There's a reason we humans have pharynxes, larynxes and great, flopping, flexible, thrusting tongues. We speak. Ditto for our amazing opposable thumbs that fly furiously over a keyboard or grip a pencil with the greatest of ease. We write. With due deference to body language, we've evolved into word-dependent communicators, and that makes it really tough for visual artists. Early in our quest for art appreciation, we were completely turned off by the label-happy art writers--people who peppered their diatribes with art-twaddle ostensibly to help us understand the work of artists. You've read it--neo-realism, hyper-realism, post-modernism, neo-expressionism, abstract expressionism, Dada-ism--and unless you're particularly studious and/or pompous, it don't mean a thang. The artists we've known seem to want to talk about their art, but they're somehow stymied by the limitations of language. Hey, they're "visual" communicators, so we believe they've somehow disengaged the spoken-word parts of their brains to express themselves visually. They smear paint, bend steel, shape paper, dab countless dots of color, and then they expect you to do all the talking. Artists hope for a multisensory response to their work, we believe. Looking at art is emotional, visceral, spine-tingling, perplexing...well,... More >>>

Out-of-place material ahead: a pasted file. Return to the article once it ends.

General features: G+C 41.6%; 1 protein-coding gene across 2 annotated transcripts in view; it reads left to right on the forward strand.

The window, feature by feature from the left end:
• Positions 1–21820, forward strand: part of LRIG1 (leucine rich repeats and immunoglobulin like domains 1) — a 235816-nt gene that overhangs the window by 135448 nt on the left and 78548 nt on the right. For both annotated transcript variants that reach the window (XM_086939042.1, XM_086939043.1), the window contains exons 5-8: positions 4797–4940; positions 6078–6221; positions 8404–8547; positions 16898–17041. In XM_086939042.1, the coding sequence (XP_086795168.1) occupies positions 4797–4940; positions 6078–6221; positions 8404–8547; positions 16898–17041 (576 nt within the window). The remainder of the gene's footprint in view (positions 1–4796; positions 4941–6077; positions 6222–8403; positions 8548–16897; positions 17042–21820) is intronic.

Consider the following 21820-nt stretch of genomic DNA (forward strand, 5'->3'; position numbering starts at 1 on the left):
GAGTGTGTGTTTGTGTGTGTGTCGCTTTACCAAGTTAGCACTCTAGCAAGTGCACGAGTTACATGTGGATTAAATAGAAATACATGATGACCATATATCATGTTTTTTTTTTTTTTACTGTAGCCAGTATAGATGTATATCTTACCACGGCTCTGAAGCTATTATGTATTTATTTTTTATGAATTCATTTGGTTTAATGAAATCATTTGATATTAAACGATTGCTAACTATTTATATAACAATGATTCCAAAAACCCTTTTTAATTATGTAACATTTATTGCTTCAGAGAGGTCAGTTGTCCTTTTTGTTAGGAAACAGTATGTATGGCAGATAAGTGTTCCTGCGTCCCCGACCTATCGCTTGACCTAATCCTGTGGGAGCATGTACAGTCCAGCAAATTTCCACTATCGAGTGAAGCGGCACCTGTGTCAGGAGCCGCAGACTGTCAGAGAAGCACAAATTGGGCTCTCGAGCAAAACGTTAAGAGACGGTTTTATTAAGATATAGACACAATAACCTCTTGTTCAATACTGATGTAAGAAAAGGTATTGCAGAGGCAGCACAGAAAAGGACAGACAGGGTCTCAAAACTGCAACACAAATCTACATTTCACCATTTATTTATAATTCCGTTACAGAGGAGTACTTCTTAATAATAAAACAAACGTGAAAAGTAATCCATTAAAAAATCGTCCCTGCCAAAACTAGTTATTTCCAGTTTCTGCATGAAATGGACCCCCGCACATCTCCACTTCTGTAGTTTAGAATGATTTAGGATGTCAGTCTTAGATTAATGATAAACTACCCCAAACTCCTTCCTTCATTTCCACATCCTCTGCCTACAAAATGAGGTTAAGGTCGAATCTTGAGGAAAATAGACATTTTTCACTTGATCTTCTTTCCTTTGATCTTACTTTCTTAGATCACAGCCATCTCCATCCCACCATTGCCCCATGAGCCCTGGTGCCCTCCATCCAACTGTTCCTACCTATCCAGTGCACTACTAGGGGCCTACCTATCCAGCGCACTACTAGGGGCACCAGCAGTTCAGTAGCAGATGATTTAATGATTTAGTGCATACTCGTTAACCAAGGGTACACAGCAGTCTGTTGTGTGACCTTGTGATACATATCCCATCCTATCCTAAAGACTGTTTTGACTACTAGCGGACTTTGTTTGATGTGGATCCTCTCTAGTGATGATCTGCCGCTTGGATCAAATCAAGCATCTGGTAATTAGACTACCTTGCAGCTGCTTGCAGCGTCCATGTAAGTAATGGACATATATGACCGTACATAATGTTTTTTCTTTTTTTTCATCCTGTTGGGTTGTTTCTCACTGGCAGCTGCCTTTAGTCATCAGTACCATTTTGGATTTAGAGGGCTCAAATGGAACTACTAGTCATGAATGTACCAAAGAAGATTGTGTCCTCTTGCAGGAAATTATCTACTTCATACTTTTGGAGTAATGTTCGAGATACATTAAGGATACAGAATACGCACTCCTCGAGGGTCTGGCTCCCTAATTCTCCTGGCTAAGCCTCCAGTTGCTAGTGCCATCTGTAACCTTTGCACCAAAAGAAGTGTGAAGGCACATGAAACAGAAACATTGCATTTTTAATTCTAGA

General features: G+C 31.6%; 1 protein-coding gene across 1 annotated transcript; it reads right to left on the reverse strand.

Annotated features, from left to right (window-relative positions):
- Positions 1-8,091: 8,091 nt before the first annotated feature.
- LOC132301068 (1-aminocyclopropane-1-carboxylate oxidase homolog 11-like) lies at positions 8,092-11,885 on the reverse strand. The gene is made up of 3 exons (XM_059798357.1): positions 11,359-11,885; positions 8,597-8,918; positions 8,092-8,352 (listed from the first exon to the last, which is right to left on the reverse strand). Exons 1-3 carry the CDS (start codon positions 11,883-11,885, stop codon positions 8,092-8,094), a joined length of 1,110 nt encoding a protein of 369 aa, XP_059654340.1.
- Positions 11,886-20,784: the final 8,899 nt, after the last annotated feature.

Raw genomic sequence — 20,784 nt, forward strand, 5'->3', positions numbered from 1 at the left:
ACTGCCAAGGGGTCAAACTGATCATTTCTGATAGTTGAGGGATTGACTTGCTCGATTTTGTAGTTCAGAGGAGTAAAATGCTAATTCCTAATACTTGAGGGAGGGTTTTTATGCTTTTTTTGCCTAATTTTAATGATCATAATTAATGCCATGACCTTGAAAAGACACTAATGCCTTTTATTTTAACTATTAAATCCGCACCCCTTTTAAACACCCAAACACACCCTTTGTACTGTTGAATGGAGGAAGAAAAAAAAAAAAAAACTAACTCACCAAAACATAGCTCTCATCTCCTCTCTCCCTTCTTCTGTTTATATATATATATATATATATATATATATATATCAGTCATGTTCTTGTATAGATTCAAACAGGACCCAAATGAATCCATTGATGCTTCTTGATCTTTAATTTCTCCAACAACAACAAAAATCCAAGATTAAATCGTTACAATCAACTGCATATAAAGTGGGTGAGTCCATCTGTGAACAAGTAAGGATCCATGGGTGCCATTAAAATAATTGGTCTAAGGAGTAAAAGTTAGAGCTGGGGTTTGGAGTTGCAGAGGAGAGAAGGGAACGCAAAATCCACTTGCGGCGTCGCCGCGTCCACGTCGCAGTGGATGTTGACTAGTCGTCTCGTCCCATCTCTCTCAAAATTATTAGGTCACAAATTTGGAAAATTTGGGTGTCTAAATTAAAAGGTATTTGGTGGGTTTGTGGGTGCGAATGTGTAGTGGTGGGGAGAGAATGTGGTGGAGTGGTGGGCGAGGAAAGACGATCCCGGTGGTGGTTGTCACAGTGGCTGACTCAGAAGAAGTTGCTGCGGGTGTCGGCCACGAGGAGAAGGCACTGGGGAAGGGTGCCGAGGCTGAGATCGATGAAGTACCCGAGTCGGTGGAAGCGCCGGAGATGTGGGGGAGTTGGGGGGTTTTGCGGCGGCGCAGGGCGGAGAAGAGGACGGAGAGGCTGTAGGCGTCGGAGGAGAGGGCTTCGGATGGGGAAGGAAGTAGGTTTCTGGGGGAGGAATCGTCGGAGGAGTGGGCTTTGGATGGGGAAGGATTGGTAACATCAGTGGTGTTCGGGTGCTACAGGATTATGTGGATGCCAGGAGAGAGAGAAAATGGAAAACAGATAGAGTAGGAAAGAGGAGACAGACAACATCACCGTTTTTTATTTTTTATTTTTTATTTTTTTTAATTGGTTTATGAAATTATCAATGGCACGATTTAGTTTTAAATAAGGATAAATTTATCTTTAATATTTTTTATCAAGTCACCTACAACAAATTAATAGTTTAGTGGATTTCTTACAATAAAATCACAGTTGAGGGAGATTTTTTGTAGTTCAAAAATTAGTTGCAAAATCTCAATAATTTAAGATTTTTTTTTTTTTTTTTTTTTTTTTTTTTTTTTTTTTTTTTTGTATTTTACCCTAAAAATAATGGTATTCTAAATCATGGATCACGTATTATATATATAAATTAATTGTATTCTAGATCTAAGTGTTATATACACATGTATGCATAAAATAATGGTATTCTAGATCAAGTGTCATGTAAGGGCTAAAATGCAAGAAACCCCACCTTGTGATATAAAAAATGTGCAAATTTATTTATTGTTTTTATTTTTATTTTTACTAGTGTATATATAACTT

Dream weaver: Susan Kae Grant's "Night Journey" at Conduit Gallery.